Jean Lafitte National Historical Park and Preserve – Barataria Preserve, Louisiana
When I think of trails in a nature preserve, I tend to imagine encroaching branches over a muddy or perhaps gravel path that meanders through the woods. At the Barataria Reserve which is managed by the National Parks Service of the Department of the Interior, the paths that I was on ranged from just such narrow dirt trails to the above new composite material, elevated pathway of the Palmetto Trail through the Palmettos. Some such as the one below were far from being smooth and straight. Generally, though, the paths, whether rustic or paved, were nice to follow as they wandered their way through the varied terrain of the preserve.
The Barataria Preserve is located a short distance from Marrero, Louisiana (about 20 miles from New Orleans) and consists of forest lands, bayous, swamp and raised ridges. In some locations, the Spanish moss hanging from the live oaks provides a picturesque but spooky surrounding for a hike in the woods. (Location)
Just to add a little suspense and excitement, there is often an alligator cruising along close to the trail.
In the one instance, a group of us were standing on an observation point and talking about how we hadn’t seen many alligators when someone looked down below our feet and noticed that there was an alligator a lot closer than we would have guessed.
The alligators weren’t the only dangerous critters that we met along the paths. At one location we met a couple of park wardens out on a patrol near the junction of the Bayou Coquille Trail and the Marsh Overlook Trail. They were kind enough to stop and talk to us about a snake that we had seen but couldn’t identify. After the wardens had left us and the snake that we had been asking about had disappeared into the grass before I could photograph it, I looked at the grass near where the wardens had been standing and noticed a slight movement. Turs out that they were standing very close to a Cottonmouth without knowing. No Wardens were injured in the photographing of this Cottonmouth :-).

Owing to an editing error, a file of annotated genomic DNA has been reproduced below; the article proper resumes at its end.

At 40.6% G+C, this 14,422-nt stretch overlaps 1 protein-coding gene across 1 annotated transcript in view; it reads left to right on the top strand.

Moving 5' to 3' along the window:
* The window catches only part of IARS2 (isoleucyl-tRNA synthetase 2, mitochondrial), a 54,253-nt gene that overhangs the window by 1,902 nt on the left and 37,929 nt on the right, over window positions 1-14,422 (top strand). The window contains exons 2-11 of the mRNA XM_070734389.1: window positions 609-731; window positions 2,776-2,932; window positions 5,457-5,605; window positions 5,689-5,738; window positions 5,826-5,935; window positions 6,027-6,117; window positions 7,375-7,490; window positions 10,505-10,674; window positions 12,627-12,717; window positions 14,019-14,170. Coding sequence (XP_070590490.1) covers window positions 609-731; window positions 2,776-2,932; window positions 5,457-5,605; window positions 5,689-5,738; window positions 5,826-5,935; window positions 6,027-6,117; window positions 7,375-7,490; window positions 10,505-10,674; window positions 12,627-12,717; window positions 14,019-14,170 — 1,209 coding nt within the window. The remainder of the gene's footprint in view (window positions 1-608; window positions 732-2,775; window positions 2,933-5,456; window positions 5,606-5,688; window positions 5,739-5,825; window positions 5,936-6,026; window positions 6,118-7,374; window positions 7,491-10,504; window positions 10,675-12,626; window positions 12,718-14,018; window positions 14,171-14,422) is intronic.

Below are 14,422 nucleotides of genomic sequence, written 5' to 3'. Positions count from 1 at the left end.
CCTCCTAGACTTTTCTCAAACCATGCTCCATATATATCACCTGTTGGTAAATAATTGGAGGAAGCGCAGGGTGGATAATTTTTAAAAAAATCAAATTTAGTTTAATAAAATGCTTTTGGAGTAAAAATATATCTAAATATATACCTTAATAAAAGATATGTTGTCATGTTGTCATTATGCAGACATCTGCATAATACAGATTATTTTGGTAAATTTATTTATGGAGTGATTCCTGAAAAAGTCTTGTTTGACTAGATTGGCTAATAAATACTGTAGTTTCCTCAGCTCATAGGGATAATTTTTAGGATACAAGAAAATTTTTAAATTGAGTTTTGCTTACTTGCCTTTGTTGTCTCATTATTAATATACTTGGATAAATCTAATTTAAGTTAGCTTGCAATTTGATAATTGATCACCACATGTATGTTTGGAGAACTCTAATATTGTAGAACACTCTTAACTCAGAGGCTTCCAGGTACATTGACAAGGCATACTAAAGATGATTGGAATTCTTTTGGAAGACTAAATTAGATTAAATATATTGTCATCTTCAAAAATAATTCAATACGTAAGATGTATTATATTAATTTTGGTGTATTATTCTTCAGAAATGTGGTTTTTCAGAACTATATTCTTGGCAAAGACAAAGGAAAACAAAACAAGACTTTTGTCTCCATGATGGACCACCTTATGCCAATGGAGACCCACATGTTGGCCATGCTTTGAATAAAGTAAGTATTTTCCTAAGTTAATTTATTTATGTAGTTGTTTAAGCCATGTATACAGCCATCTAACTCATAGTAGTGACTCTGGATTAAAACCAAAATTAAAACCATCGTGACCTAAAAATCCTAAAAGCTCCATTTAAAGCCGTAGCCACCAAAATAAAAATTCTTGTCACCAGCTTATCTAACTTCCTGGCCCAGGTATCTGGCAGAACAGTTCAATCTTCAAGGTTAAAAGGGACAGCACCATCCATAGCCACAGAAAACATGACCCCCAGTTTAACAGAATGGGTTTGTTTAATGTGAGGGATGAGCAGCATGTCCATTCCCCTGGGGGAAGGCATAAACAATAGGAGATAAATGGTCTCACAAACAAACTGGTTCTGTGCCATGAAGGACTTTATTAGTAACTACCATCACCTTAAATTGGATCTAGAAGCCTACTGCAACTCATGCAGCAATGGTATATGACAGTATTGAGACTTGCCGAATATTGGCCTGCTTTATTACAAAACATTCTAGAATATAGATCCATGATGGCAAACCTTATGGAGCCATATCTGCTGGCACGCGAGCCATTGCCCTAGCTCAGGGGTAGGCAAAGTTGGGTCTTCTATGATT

With all of these rather nasty critters living in or around the waterways of the Barataria Preserve, I question the safety of paddling along in a small kayak but this chap assured me that he spent many hours paddling in the bayous and marsh land of Barataria without concern or incident.
Beautiful country when looked at from a dry spot and I imagine that it would be equally exciting to see from the cockpit of a kayak. Perhaps next time!
For those who like interesting shapes, the Cypress provide plenty of those.
For someone like me who is allergic to Poison Ivy, one of the other dangers of walking along the Barataria ridges such as along the Twin Canals Trail is the danger of brushing up against some of the noxious poison ivy that inhabits those ridges both as a shrubby growth and as a climbing vine.
Alligators and snakes weren’t the only interesting things to see along the trails. At one location, Eastern Pondhawk (Erythemis simplicicollis) dragonflies supplied the entertainment and a group walking ahead of us spotted the frog and and the Whistling Ducks notified of us of their presence with their telltale quacking sounds.
When we arrived at the parking lot, this wren had decided to break into song to announce the coming sunset.
When I travel south, I am always surprised at how much of a problem the Water Hyacinth can be as it grows rapidly and clogs waterways. In my part of the world, individual plants are sold each Spring for a dollar or two each to backyard pond owners who appreciate their quick growth, long dangling roots and lavender flowers.